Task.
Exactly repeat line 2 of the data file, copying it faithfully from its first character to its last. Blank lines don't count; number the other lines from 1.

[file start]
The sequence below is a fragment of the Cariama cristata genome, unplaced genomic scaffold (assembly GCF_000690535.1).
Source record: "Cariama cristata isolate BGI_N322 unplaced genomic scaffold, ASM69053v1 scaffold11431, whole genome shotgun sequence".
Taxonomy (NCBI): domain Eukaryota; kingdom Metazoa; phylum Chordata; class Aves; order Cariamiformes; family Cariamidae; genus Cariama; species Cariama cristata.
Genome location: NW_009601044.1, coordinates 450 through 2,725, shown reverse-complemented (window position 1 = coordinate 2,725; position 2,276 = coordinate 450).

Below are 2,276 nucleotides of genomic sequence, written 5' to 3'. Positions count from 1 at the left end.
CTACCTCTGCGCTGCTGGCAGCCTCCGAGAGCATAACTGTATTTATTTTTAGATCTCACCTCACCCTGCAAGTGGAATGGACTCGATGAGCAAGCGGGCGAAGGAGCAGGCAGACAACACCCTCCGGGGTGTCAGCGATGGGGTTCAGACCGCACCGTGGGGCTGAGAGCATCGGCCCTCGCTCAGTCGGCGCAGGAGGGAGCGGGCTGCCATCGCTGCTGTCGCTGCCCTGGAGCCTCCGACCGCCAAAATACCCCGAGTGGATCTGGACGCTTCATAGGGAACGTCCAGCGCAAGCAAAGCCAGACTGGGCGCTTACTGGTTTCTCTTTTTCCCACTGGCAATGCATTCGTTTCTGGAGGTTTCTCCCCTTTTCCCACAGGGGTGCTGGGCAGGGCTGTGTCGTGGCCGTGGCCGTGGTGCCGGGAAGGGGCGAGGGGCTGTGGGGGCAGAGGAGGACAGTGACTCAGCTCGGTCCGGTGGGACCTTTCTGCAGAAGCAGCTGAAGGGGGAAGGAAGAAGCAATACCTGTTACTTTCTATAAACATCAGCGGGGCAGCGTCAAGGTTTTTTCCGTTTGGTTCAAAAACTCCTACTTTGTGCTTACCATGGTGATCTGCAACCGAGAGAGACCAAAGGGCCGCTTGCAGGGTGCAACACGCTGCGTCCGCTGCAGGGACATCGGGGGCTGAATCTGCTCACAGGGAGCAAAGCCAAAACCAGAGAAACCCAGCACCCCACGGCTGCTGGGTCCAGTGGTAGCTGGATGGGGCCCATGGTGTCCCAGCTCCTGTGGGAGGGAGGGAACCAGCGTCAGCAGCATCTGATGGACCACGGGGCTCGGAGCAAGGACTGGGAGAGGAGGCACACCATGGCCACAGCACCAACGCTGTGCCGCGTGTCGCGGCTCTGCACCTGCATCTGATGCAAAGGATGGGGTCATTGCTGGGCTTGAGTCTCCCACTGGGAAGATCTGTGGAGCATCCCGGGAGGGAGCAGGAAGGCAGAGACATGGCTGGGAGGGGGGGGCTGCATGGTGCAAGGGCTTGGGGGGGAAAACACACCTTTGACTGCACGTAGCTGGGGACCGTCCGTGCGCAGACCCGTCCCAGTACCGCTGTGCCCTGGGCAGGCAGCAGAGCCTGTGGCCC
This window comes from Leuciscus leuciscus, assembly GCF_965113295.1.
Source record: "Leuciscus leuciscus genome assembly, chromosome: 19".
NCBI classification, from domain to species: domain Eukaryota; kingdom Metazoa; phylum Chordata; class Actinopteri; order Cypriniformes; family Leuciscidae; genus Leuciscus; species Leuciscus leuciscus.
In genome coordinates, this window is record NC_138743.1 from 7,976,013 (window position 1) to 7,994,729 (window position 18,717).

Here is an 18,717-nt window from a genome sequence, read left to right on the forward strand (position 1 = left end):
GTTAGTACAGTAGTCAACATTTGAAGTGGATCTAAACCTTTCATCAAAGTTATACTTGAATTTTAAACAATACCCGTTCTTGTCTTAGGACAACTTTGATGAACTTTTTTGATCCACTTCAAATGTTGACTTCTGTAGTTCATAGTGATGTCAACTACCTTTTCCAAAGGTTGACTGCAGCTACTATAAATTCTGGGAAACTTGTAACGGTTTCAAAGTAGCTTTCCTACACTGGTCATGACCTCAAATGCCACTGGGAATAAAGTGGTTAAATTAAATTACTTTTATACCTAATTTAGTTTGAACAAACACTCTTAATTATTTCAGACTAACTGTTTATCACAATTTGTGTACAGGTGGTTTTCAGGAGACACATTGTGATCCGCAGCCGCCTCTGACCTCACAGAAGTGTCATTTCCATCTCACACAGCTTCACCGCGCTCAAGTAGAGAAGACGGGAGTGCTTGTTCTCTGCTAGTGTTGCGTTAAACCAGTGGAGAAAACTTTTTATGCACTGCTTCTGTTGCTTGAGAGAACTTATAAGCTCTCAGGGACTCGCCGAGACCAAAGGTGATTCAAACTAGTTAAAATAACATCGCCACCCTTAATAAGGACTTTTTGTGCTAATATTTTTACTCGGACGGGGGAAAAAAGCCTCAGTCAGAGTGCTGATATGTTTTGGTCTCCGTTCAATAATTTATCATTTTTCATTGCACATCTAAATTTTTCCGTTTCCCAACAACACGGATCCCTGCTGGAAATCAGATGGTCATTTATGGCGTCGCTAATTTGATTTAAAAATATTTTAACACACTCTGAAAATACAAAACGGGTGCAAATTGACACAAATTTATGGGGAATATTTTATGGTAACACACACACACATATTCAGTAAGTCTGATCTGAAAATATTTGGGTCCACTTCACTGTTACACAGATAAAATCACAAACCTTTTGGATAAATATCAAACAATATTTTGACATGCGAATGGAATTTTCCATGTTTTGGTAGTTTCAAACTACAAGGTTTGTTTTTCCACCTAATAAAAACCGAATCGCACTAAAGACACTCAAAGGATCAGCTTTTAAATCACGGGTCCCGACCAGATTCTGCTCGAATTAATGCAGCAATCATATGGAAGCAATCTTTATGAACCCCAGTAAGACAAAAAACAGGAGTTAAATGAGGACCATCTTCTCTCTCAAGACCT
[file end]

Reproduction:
Source record: "Cariama cristata isolate BGI_N322 unplaced genomic scaffold, ASM69053v1 scaffold11431, whole genome shotgun sequence".